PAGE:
This service remembers those aboard HMAS Armidale when she was sunk on 1 December 1942.
HMAS Armidale was one of 60 Bathurst-class minesweepers – commonly called corvettes – built during the Second World War. She was commissioned in June 1942 and would serve for only six months. On 1 December 1942, she was sailing off the coast of Timor when she was spotted and bombed by a force of Japanese planes. Armidale was hit on the port side and began to sink. Those on board were forced to abandon ship, despite the Japanese aircraft continuing to fire on the survivors in the water. Of the 149 onboard when HMAS Armidale sank, only 49 survived. She was the only corvette lost to enemy action during the Second World War.
It was for his actions on this date that 18-year-old Teddy Sheean was posthumously awarded the Victoria Cross in 2020. Rather than abandon ship, he strapped himself to his anti-aircraft gun and fired on the Japanese planes attacking the survivors in the water. He was still firing when the ship disappeared into the sea. He became the first member of the Royal Australian Navy to receive the Victoria Cross.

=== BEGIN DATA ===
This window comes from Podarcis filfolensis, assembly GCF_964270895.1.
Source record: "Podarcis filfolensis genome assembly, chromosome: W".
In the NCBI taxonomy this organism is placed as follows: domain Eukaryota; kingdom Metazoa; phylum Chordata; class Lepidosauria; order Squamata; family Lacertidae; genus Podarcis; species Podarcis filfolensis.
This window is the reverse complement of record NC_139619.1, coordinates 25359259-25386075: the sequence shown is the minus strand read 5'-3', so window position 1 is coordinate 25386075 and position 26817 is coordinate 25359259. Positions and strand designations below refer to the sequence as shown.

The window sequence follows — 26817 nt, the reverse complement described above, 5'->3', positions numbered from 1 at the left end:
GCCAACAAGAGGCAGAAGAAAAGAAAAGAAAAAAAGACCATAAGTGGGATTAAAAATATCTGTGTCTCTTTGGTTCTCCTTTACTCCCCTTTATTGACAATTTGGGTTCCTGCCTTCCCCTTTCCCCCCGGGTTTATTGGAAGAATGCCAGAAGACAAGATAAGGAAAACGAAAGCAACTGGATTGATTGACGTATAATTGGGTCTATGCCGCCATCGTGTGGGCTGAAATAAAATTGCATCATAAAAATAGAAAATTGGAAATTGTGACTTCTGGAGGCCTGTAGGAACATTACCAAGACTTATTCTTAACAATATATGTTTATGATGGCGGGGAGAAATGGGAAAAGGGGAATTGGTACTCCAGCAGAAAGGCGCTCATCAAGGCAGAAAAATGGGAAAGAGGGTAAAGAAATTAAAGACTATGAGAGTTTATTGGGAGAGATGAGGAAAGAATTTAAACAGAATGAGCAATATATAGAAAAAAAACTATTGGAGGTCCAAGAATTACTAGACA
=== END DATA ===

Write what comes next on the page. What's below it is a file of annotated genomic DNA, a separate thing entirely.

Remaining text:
With the support of the students and staff of Star of the Sea, the Corvette Association remembers HMAS Armidale on this date each year.
- Shrine Governor Commander Terry Makings AM
- Shrine Governor Lieutenant Commander Jan Gallagher
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Reviewed 22 November 2021